Current Issue

Oct.21, 2009

Vol. 110, No. 3

President's Page

Princeton’s Global Scholars

Published in the October21, 2009, issue


The Alumni Weekly provides these pages to the president.

Professor Ge Zhaoguang
Professor Ge Zhaoguang


Professor Takao Someya
Professor Takao Someya


Professor Yasushi Suto
Professor Yasushi Suto

In September we welcomed Professor Takao Someya from the University of Tokyo, a leader in the field of large-area organic electronics and the first of three distinguished Global Scholars to share their talents with our University this year. Joining us next month is Professor Yasushi Suto, one of the world’s pre-eminent cosmologists and an authority on extrasolar planets, also from the University of Tokyo, and arriving in March will be Professor Ge Zhaoguang, an expert on religion in medieval China and founding director of the National Institute for Advanced Humanistic Studies at Shanghai’s Fudan University. Of course, the presence of visiting faculty from overseas is hardly a new phenomenon at Princeton, but the Global Scholars Program is the first university-wide initiative to bring such men and women to campus with the explicit goal of strengthening Princeton’s international orientation.

Two years ago, I described in these pages the importance of developing a truly global vision for our University while preserving its unique American identity. As new technologies tie the world more closely together, breaking down barriers that once discouraged the free exchange of people, goods, and ideas, and as the number of nations working at the forefront of new knowledge grows, Princeton must establish connections with scholars and students from other countries and cultures as never before. To assist us in achieving this goal, and on the recommendation of a special faculty committee charged with framing our response to globalization, we created the Global Scholars Program, ably overseen by our newly established Council for International Teaching and Research.

Three aspects of this program stand out for me. The first is its inherent flexibility. Global Scholars will be encouraged to come and go over a three- to five-year period, varying the length of their stays from a few weeks to an entire academic year in order to maximize their effectiveness on both our campus and their own. Professor Someya, for example, will be with us on three different occasions this year, allowing him to fill his newly created chair at the University of Tokyo while collaborating closely— and on a recurring basis—with members of our faculty in the departments of electrical and chemical engineering and the Princeton Institute for the Science and Technology of Materials. He will add an exciting dimension to an already exciting field, bringing with him prototypes of artificial skin and wireless power transmission sheets.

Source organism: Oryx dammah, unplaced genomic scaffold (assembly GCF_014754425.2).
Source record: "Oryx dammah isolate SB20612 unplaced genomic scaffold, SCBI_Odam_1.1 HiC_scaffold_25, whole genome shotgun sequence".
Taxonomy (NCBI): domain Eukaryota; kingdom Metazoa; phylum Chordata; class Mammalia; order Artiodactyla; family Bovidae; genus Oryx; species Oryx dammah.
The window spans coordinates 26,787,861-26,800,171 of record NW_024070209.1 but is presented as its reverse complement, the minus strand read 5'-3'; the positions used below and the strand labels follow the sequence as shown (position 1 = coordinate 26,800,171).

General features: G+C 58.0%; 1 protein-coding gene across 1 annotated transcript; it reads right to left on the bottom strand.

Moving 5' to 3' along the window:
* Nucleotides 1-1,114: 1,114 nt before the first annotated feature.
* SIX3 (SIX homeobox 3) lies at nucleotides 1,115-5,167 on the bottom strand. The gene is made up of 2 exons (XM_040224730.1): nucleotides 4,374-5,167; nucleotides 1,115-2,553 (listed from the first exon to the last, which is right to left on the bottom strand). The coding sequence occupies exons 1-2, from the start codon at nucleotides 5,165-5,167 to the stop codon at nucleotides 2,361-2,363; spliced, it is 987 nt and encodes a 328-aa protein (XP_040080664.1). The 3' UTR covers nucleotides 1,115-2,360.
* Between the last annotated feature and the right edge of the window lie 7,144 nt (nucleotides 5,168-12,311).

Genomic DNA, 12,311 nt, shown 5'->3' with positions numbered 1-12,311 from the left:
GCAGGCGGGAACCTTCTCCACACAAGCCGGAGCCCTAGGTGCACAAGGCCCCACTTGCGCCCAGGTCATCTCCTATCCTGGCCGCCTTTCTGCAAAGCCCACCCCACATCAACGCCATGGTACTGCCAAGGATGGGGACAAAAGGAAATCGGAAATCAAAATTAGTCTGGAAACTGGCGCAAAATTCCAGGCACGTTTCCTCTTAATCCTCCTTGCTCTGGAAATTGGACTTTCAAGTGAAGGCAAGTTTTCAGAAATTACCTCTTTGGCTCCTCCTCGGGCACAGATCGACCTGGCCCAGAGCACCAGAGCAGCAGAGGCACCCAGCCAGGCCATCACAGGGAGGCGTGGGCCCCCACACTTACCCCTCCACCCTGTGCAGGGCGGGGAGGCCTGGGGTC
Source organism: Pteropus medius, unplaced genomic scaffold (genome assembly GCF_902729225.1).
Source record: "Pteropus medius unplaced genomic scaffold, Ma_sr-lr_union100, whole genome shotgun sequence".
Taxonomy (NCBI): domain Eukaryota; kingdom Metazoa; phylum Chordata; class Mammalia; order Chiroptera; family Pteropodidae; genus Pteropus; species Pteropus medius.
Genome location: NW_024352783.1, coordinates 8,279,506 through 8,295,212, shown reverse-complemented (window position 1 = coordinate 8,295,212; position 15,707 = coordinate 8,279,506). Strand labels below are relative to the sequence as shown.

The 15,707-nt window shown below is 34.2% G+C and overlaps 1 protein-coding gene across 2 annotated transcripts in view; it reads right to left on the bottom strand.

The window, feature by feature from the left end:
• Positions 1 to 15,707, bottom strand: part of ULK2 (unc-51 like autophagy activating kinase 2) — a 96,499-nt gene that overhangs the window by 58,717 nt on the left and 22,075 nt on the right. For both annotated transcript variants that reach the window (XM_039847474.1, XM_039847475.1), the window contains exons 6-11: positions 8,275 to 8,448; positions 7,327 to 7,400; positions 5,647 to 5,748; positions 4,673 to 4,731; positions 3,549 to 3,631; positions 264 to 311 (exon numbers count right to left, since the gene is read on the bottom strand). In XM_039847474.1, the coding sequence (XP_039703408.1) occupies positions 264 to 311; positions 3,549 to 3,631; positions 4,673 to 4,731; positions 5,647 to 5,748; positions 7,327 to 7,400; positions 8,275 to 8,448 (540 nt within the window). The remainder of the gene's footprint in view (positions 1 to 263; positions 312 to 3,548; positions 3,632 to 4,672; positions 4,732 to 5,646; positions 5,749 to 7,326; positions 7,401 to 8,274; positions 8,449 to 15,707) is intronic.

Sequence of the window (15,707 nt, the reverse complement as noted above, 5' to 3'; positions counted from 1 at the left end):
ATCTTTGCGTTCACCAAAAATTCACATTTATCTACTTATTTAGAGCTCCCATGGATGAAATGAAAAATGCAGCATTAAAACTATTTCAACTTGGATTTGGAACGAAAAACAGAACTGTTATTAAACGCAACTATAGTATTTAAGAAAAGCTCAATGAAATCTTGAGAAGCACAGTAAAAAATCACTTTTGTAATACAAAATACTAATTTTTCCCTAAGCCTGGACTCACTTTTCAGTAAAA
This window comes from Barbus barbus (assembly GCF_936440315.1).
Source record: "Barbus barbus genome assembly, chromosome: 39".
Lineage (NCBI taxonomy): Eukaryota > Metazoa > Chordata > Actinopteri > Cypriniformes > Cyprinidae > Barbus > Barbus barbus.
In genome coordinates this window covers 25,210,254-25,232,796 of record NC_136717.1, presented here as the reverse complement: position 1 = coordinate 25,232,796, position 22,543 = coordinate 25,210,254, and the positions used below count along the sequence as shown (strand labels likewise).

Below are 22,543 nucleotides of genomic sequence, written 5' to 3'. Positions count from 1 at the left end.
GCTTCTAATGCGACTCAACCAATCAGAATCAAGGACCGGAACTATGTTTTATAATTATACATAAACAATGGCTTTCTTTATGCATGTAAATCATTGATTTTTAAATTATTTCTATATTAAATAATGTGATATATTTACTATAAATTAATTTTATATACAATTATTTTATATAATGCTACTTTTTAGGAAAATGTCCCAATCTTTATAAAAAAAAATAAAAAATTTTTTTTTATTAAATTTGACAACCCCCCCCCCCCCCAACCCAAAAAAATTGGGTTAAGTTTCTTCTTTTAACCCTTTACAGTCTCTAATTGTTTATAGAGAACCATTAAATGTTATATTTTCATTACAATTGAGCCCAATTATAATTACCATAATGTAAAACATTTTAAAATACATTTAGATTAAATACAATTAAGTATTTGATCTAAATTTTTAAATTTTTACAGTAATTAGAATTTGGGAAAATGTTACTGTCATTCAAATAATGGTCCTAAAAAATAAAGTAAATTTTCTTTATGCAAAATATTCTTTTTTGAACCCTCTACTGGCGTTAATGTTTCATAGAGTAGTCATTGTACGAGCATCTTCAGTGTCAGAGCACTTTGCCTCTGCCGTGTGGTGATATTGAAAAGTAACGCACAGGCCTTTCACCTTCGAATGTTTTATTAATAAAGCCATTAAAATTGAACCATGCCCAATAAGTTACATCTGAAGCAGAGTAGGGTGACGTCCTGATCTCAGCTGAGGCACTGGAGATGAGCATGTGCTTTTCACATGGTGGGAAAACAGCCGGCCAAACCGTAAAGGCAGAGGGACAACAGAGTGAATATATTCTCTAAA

This leads me to a second advantage of the Global Scholars Program. By establishing a multi-year relationship with Princeton, our visitors will have a bigger impact on the life of our University than one-time visitors. Global Scholars will be expected to both teach and carry out research while they are with us. This spring, for example, Professor Ge will participate in the Department of East Asian Studies’ lunchtime colloquium, which brings together faculty and graduate students on a weekly basis, while also joining a faculty “research cluster” with a three-year mandate to re-examine historical understandings of East Asia between 1550 and 1800.

Global Scholars are more than an important resource for members of our University community, however. They are also a bridge that will allow both us and their colleagues back home to travel easily between our respective countries and institutions. We hope to establish what the provost and I have dubbed “a vigorous form of academic free trade, in which a robust import policy will go hand-in-hand with a robust export strategy.” Professor Suto embodies the kind of internationalism that the Global Scholars Program is designed to foster. Whether he is immersed in numerical cosmology or wide field galaxy surveys, he has looked to Princeton for partners, helping to ensure that Japanese and American astronomers will explore the mysteries of our extraordinary universe together. What’s more, he is bringing a graduate student with him, helping to seed the exchange of junior scholars, who will play a critical role in our larger quest to internationalize the University.

With the generous support of benefactors such as C. H. Tung P84, P87, P90, who paved the way for us to bring three of Asia’s foremost scholars to Princeton, we look forward to the day when we have as many as 15 Global Scholars at work on our campus and, just as importantly, on campuses around the world.

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CURRENT ISSUE: Oct.21, 2009